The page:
But when it’s both tackles — who are far better than they’ve played — switching off and getting beat, it’s difficult to find creative solutions to fix it other than getting the ball out quickly of giving both help. 

If the tackles hold up well, a guard gets beat. How do you find a solution for that? Maybe all five of the lineman hold up well, but now the tight end is getting beat. Burrow is given plenty of time one snap but won’t pull the trigger. It just goes on and on. The acknowledgment of these issues needs to be reflected in the game plan and a sense of urgency from the quarterback.

Let’s get to reviewing Dallas’ sacks. We are going to start with the final sack because it best describes all the Bengals’ issues.

First, the Bengals have an individual pass protection breakdown at right tackle. La’el Collins is late off the ball against Micah Parsons, then attempts to strike with his inside hand across his body. That’s bad technique, and Parsons is able to use that arm to spin off and gather steam to get a pressure on Burrow.

Burrow has an open option in a tight end but turns it down. After he starts to scramble, he has time to reset his feet and find an open Tyler Boyd breaking inside, but Burrow’s process is sped up. Of course it is — he’s been getting crushed all game. This rep ends with him getting sacked. Please turn up the volume to learn more.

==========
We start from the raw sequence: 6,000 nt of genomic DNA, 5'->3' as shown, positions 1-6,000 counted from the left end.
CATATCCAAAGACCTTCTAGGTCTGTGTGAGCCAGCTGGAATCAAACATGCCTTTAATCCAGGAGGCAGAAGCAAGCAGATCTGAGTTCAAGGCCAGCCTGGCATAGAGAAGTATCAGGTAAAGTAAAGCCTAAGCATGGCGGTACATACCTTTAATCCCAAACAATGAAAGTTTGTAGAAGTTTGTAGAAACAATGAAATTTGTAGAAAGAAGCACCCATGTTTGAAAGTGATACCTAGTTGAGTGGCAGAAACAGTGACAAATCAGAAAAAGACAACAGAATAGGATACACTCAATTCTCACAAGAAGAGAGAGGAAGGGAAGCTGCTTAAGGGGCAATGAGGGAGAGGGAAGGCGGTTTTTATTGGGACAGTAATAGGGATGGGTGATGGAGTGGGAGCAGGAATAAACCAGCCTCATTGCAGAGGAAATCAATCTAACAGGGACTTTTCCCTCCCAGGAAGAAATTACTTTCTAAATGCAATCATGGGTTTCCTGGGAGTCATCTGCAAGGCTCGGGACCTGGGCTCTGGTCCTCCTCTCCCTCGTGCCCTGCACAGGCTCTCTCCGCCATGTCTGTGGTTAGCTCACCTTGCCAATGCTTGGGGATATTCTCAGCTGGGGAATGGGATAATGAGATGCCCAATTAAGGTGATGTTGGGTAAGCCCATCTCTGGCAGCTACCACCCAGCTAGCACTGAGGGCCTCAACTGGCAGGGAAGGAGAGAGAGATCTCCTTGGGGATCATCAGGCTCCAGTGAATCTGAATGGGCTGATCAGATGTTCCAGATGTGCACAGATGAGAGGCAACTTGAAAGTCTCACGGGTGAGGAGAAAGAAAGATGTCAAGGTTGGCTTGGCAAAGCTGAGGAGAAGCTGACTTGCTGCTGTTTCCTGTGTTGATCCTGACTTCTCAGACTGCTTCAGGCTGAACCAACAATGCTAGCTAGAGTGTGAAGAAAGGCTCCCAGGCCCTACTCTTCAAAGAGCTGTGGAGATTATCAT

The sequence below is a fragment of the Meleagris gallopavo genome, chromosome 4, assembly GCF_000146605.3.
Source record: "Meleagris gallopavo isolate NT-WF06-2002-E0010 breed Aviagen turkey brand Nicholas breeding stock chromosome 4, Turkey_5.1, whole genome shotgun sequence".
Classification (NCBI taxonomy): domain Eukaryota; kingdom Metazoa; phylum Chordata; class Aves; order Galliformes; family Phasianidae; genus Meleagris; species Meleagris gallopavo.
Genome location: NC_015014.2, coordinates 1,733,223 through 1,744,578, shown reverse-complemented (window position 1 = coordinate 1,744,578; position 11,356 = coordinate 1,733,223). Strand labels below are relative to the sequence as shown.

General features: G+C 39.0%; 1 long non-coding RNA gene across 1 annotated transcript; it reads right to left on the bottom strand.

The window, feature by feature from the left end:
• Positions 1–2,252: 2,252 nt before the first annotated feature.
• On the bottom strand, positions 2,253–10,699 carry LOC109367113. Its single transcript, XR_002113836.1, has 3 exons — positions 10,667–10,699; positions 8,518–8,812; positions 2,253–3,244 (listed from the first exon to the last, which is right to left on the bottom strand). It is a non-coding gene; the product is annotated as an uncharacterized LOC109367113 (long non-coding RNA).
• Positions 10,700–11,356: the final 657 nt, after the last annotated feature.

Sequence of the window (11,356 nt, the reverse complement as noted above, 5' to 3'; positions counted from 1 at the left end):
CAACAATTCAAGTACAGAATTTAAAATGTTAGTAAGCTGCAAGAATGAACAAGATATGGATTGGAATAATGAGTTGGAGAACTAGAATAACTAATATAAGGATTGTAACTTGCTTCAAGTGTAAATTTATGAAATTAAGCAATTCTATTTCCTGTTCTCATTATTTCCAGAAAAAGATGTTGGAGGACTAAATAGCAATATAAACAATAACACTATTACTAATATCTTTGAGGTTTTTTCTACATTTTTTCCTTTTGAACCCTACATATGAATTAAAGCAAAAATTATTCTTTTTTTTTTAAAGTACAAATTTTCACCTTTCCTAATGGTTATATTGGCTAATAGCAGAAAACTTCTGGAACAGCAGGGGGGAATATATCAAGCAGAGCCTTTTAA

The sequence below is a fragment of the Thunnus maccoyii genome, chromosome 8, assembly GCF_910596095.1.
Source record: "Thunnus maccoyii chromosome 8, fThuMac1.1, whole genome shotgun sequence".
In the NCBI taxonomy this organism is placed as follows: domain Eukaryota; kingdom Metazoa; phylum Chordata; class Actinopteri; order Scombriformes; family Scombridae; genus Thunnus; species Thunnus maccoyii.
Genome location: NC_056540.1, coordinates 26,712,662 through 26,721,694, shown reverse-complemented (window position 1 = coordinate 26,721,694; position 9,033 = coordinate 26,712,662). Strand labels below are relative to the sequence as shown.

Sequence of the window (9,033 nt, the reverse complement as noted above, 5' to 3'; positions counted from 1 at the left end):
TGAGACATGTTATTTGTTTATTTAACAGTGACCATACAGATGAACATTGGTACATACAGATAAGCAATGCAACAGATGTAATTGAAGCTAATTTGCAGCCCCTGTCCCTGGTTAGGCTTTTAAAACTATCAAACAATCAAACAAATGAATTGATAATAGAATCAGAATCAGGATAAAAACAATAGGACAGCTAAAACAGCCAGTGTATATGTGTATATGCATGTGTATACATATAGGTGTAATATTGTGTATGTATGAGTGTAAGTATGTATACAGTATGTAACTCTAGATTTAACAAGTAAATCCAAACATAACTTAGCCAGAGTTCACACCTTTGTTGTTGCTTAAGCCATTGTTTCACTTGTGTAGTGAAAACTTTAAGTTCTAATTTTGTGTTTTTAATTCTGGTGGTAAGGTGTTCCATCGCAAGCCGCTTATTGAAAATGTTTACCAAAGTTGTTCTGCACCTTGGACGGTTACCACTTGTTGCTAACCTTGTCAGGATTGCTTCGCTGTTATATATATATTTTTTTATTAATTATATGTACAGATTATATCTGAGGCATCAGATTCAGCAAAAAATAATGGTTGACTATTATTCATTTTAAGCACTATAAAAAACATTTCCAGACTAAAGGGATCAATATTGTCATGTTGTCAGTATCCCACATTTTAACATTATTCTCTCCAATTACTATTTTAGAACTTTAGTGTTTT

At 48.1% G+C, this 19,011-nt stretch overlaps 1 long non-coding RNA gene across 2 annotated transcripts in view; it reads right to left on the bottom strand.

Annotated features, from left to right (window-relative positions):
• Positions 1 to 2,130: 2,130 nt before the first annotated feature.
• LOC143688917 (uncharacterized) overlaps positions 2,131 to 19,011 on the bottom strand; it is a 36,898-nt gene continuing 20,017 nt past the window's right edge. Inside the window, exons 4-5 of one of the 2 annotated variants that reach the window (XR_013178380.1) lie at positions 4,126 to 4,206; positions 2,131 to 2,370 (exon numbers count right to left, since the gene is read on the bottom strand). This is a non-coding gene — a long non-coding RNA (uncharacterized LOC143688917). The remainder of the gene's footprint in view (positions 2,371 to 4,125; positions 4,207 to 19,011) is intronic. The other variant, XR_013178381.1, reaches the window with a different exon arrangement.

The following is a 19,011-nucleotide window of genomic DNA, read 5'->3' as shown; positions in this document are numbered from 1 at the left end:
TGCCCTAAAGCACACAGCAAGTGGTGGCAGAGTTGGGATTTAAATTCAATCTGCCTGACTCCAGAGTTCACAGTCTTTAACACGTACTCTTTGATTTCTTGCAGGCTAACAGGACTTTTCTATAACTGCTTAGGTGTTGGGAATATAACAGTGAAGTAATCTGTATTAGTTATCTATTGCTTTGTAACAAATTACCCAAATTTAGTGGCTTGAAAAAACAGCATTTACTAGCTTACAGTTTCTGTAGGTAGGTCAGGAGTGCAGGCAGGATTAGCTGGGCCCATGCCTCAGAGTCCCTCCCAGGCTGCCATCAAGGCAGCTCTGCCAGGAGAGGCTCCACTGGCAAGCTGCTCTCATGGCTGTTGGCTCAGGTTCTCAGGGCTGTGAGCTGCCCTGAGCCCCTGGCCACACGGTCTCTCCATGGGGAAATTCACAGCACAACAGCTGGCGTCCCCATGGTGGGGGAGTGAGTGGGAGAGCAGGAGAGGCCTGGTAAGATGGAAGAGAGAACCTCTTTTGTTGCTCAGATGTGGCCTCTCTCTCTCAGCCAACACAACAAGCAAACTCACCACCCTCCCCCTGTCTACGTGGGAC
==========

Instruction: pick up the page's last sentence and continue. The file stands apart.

The first sack of the game looks similar to the last. Burrow is very uncomfortable in the pocket the second he senses pressure and gets off his read. Once again, Collins at right tackle has an awful pass set against Parsons. 

The second sack can be pinned on the coaching staff. It’s a choice to keep a tight end blocking a defensive end. In an ideal world, the tight end holds off the defensive end long enough for the left tackle to sell run and then pop back out to help. That does not happen.

While the offensive line is good here, it’s worth pointing out some poor techniques that go to the bigger picture. This is a play-action pass. The right guard and right tackle are at the forefront of selling the action. Both of them are taking normal pass protection sets. This is not good for two veterans to use this technique in this situation.

Sack three is on the right guard; he just gets beat. However, you can see Burrow start to speed up his process when he feels pressure from his blind side.

Sack four is a coverage sack but once again highlights the quick feet in the pocket for Burrow.

And finally, the fifth sack is on a “three-step drop” out of shotgun. The ball should be gone almost immediately. It’s a good example of either Burrow or the coaching staff not stressing getting rid of the ball quickly when it’s called! Just throw into the flat and take the yards. 

If the Bengals are to have anywhere near the success they had last season, their pass protection must improve. The sooner the better.

Geoff Schwartz played eight seasons in the NFL for five different teams. He started at right tackle for the University of Oregon for three seasons and was a second-team All-Pac-12 selection his senior year. He is an NFL analyst for FOX Sports. Follow him on Twitter @GeoffSchwartz.